I recently enjoyed an ASHRAE young engineers (YEAH!) tour to a DTE cogeneration facility. This appears, to me, to be a state-of-the-art facility which provides power to the Ford Motor Company and sends power back to the grid. A couple of key equipment comments are shared here.
A Great ASHRAE Detroit Young Engineers Tour
The ASHRAE Detroit Chapter young engineers (YEAH!) chairman, Aaron Frantz, arranged a wonderful tour for the February 2023 meeting. The tour of the DTE Vantage Dearborn CEP at the Ford Motor Research and Engineering complex was great.
Full disclosure, I am not a young engineer. I was asked to join in case there were any steam questions system questions that were not being answered. The DTE plant manager, Kevin Siess, did a great job of explaining the plant he is very proud of. There were no questions I had to answer but I am glad I was asked.
Kevin covered everything as we visited this cogeneration facility. I was impressed by the technology used for status and predictive issues. The night shift was operated by a single person with interactive screens and alerts downloaded to his or her mobile device. Quite impressive for a 34 MW cogeneration plant.
Kevin was very proud of the limited downtime he tracks and reports. Much of the first couple of years downtime was part of commissioning the new plant. The plant is operating for the Ford Motor use and sending substantial amounts of power back to the grid to help relieve other stations. The plant had no unscheduled downtime in 2023 as of our visit.
The two-hour tour was a fast-paced look at an operating cogeneration plant. We got to hear about the installed products we provided on the project which I will selfishly mention here.
There were many applications using Bell & Gossett products. The cooling system uses Bell & Gossett vertical split case pumps. Since the plant is mounted on mother earth, there are no vibration eliminator pads under these pumps.
The cogeneration plant requires water. The proper water pressure can be critical to a variety of areas in the plant. The Ford Motor research and engineering campus has a wildly varying plumbing load. The range from low flow to full demand has a large effect on the water pressure. The CEP also has a varying load. The Bell & Gossett Technologic pressure booster is up to the task of providing constant water pressure with varying suction pressure and varying building loads.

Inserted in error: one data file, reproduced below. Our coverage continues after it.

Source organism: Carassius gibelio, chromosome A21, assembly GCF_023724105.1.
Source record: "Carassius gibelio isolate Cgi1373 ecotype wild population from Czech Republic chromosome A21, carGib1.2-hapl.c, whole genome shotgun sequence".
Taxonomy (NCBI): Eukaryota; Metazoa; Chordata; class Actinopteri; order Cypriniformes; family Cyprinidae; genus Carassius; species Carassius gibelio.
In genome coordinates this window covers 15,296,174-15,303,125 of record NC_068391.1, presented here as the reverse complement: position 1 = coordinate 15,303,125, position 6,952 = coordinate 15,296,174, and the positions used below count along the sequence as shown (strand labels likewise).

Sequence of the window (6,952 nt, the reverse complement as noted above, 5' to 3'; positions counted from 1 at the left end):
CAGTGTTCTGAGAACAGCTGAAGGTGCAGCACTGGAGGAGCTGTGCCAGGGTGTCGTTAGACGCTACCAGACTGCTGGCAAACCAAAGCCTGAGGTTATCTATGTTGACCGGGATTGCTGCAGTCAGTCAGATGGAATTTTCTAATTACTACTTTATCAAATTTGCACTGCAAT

Cooling towers are critical to the operation of the plant. Kevin mentioned the Tower Tech cooling towers and the energy saved by the multiple staged variable speed tower fans. The smaller horsepower fans stage easily and efficiently. They are also easier to work on.
The Tower tech cooling towers not only save energy. The Tower Tech products save water. Kevin mentioned the higher cycles of concentration with the towers. There is also less drift with this design.
Tower Tech also contributes to saving lives. The unique low water storage volume reduced stagnant areas, and elimination of the large tower pan reduces the growth of harmful bacteria. The low drift also reduces the spray around the towers.
It is no wonder that DTE chose Tower Tech for saving energy, saving water, and saving people from illness. Contact us if you want more information and example of how these fine products will help in your application.
Of course, I was also interested in the steam systems. Kevin pointed out the use of disc traps for the high-pressure condensate drips and that drew some questioning looks from the young engineers. More about that in the next R. L. Deppmann Monday Morning Minutes.